The Falls festival’s promoter, Brandon Saul, described the festival as ‘Byron style’. Is it really ‘Byron style’ to hold a festival with some 25,000 people at a site that dissects a highly significant wildlife corridor connecting some of the most biologically diverse environments in Australia? This wildlife corridor connects the hinterland World Heritage Wollumbin rainforests with the lowland coastal nature reserves.
The ‘Byron style’ that many of us know involves protecting and nurturing such environments. That’s something for which we are widely known. This new Byron style is something else seemingly cashing in on an existing reputation/culture. This is not unlike the festival’s advertising material that has claimed that the festival is at Byron Bay when in fact it is not.
Ecologist David Scotts believes that ‘The conservation values of Yelgun–Wooyung locality are too important to be compromised by a development that… could and should be sited elsewhere’.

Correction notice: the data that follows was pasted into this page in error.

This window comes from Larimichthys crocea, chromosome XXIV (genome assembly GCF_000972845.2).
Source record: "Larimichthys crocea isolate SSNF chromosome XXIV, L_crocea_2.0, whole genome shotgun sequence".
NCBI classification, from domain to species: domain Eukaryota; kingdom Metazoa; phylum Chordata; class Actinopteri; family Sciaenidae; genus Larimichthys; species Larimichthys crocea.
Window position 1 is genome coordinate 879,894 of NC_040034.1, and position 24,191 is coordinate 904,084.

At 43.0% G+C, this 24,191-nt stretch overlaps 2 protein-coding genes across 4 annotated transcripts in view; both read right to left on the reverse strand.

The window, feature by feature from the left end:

CONOS Inc has been protecting this area for some 20 years. The locality contains more than 50 threatened species and numerous archaeological sites.
As Dr Andrew Benwell (20 years as local ecologist) stated, ‘The government recommends monitoring to study the response of fauna to festival events, which amounts to recommending that the festival site be used for a large-scale ecological experiment. If the purpose of an area is for protection of biodiversity and threatened species, is it appropriate to allow these species to be exposed to a variety of different stresses to see if they persist or not? Is it ethically acceptable to use a high-conservation-value area to study the effects of human disturbance on wildlife?’
Does this not reek of the same mentality that promotes whale killing for ‘scientific’ study?
Meanwhile the promoters declare the festival a great success. We love music too, but we are unwilling to allow our music interests to override the environmental values of this locality. If enough people shared our belief then the promoters/developers would have no alternative than to site the festival away from this biologically and archaeologically rich place.
Bob Ohlenman, CONOS Inc